Basically have a plan for the week. Have a plan for the day. Here are the things I'm going to take on. Here are the people I'm going to take on. Here are the issues I'm going to take on. And don't get into rambling statements because when you do, you always have thousands of reporters somewhere out there following you and they're going to take things down and write them and they're not going to write them the way you want them.

So discipline in this campaign in the next couple of weeks is going to be very, very important. He's got to build a campaign structure. He's in a very competitive race.

She's going to have an extraordinary team. She's going to run the traditional election. He's not, obviously. It's going to be a very close election by the time we get to the polls this week. It will be pretty dead even. She'll move ahead a little bit because of the momentum and at the end of the day, you can't be making mistakes.

MCDOWELL: I have been thinking about this. This is what I do. I sit around all week and I think about what I'm going to ask Ed Rollins on Monday morning.

You have a weak candidate with a great campaign and may be a great candidate -- I mean, so you have a weak candidate with a great campaign and a great candidate with a weak campaign. Which one dominates?

ROLLINS: So far, I mean it has been Trump. And obviously at the end of the day, her campaign will dig out every vote that they have. He's got a base you put a structure in there and play. He doesn't believe in that but he has to have it.

If you are going to win the Pennsylvanias, the Floridas and the Ohios, which are the three keys to winning for him or for her, you've got to go in there and find those voters, you bring them out and that takes a real structure.

HARLAN HILL, DEMOCRATIC STRATEGIST: Is he building that now? Is he building a get out the vote operation?

ROLLINS: I can't coordinate because I'm basically a super PAC. Certainly it's what my super PAC wants to do. But equally as important I think those things are happening. We're late. We need to get going.

She's building on the Obama team and it's one of the best in the business and we need to basically duplicate.

CHERYL CASONE, FBN CORRESPONDENT: Can I add to this. Those sources that I've talked to within the Trump organization say that they are going to use social media -- that is their ground game, to answer the question. Social media -- not the physical ground game of back in the day politics.

HILL: I don't think that works.

CASONE: -- whether that's a good idea.



HILL: -- you actually have to knock on doors. You actually have to get people out to vote. I mean just tweeting and getting engagement on Facebook is not enough. It's not enough to actually get people --

MCDOWELL: My parents would literally -- you go and put people in vans and you got them to the polls.

HILL: Exactly.

ROLLINS: You have three tasks in any campaign. You find your voters. You communicate with your voters. You get them to the polls whenever the election day is. It's not one day anymore. Sometimes it's months because of all the absentee ballots and everything.

Social media as a fabulous tool that we have used extensively but it's finding your voters. It doesn't force them to go to the polls. The Democrats will be knocking on the doors. Have you voted today? Come and get in the car. Here's a donut, here's a cup of coffee. I'm going to get you to the polls.

They're going to basically go into the church community and what have you and they're going to turn out the votes. They're going to get the bus drivers from Sundays, turn people out in record numbers. And I think that's what we have to be worried about. And we have to duplicate that.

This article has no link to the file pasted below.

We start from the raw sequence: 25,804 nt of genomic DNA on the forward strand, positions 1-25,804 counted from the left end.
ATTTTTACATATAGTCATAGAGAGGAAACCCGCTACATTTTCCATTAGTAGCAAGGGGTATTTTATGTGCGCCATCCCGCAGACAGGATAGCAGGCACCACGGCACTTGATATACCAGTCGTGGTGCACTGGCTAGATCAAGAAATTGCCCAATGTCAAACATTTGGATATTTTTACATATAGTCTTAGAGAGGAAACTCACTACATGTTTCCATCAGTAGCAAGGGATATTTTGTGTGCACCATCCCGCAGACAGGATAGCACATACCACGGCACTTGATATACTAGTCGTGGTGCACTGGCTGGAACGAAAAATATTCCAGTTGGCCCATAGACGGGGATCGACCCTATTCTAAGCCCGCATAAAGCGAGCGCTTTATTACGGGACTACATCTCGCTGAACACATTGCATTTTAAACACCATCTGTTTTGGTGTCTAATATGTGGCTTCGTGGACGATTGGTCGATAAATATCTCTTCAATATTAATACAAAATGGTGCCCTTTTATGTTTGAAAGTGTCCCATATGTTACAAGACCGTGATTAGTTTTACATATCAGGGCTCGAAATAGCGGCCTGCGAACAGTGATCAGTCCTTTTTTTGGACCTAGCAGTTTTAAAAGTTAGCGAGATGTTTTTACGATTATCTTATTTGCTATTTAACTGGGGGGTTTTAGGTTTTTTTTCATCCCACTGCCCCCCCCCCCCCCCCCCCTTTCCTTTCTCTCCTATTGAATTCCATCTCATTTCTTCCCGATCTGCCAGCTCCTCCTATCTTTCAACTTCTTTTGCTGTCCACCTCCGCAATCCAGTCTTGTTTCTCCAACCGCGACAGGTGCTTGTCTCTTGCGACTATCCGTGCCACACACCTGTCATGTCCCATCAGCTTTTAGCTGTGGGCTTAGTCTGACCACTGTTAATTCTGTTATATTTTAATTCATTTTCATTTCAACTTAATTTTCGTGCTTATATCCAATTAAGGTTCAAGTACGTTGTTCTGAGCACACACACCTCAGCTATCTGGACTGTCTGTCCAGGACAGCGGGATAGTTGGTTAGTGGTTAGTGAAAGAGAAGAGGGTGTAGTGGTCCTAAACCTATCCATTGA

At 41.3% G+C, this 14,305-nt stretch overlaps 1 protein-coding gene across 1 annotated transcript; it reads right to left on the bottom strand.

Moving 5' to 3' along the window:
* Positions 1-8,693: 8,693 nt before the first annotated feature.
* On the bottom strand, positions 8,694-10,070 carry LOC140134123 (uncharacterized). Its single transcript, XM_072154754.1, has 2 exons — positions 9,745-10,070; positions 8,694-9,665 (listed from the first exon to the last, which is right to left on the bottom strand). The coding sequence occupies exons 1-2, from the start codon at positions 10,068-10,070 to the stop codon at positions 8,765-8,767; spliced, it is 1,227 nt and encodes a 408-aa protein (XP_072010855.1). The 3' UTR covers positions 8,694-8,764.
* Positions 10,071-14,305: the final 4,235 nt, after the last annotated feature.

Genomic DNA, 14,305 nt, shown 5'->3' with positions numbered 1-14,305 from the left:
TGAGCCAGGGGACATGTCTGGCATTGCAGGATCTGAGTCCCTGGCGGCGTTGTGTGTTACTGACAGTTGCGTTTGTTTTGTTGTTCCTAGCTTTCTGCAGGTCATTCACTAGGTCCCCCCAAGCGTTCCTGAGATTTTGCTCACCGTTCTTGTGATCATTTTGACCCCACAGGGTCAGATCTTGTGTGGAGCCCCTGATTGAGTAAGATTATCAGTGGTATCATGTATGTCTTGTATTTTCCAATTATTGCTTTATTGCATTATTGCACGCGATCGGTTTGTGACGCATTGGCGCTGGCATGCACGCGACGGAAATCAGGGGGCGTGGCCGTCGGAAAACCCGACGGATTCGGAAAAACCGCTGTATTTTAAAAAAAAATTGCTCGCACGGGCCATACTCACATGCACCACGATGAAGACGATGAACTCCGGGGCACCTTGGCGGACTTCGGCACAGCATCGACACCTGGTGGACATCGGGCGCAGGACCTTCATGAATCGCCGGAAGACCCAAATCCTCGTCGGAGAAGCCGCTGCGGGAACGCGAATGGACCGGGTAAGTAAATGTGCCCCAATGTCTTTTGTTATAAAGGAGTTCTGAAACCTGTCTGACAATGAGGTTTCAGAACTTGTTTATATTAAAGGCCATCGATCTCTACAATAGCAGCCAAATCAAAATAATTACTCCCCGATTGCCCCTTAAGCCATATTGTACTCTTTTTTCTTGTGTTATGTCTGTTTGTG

MCDOWELL: I want to ask you about Russia. The presidential candidates sparring over Russia's role in the world and Trump's relationship with Putin.


TRUMP: The people of Crimea from what I've heard would rather be with Russia than where they were. And you have to look at that also.

CLINTON: There are serious issues about Russian interference in our elections, in our democracy. We would not tolerate that from any other country, particularly one with whom we have adversarial positions.

And for Trump to both encourage that and to praise Putin despite what appears to be a deliberate effort to try to affect the election I think raises national security issues.


MCDOWELL: Ed your reaction to that.

ROLLINS: Putin is one of the two or three most powerful men in the world and he's not our friend. At the end of the day we can try and have better relations long term but you can't basically assume he's going to be -- same interest you have.

So you can't basically be saying the bad activity of the invasions that he made in the past taking over parts of a free democracy was a good thing. He has to really pay attention to his briefing books here and he has to really go after her on her Clinton Foundation, Russian involvement --

MCDOWELL: -- which by the way was not mentioned one time last week. All the good work that the Clinton Foundation has done -- it did not get brought up once at the DNC.

ROLLINS: Well, it has basically been if you get into the Clinton foundation, which I assume they will, you're going to find that everybody who has given donations has gotten something in return. The Clintons forever since the days of Arkansas -- everything has been for pay. You give me a donation you get to sleep in the Lincoln bedroom, you get to fly in Air Force One, you get some kind of a job, you get some kind of a deal. It started in Arkansas, went on for the eight years at the White House -- the Clinton Foundation maintained that and continued --

KELLY: Ed -- doesn't she have a Russia problem too because she did the reset. So she doesn't really have a lot of credibility when she's talking about Donald Trump and his affinity for Russia.

ROLLINS: She is very vulnerable on that. You just have to make sure that's the case and that's what we're talking about as opposed to him basically saying Putin's a good guy.

MCDOWELL: Right. He's given her a pass because of the way that he's talking about Putin.

One other thing I want to bring up with you -- Ed. Clinton with regard to Trump and how he talked about the Khan family. The Clinton campaign immediately went after Mitch McConnell and Paul Ryan, pushing them for responses and they gave responses to that.

But they're pushing them and I kind of wonder, are they concerned about maybe people voting for Hillary Clinton, but then voting Republican across the rest of the ticket?

ROLLINS: There is a great danger, a great danger in any campaign when you have someone like Donald Trump who may bring out new voters, to make sure that those voters go down that side of the ballot and vote for congressmen and legislators and the same way with her.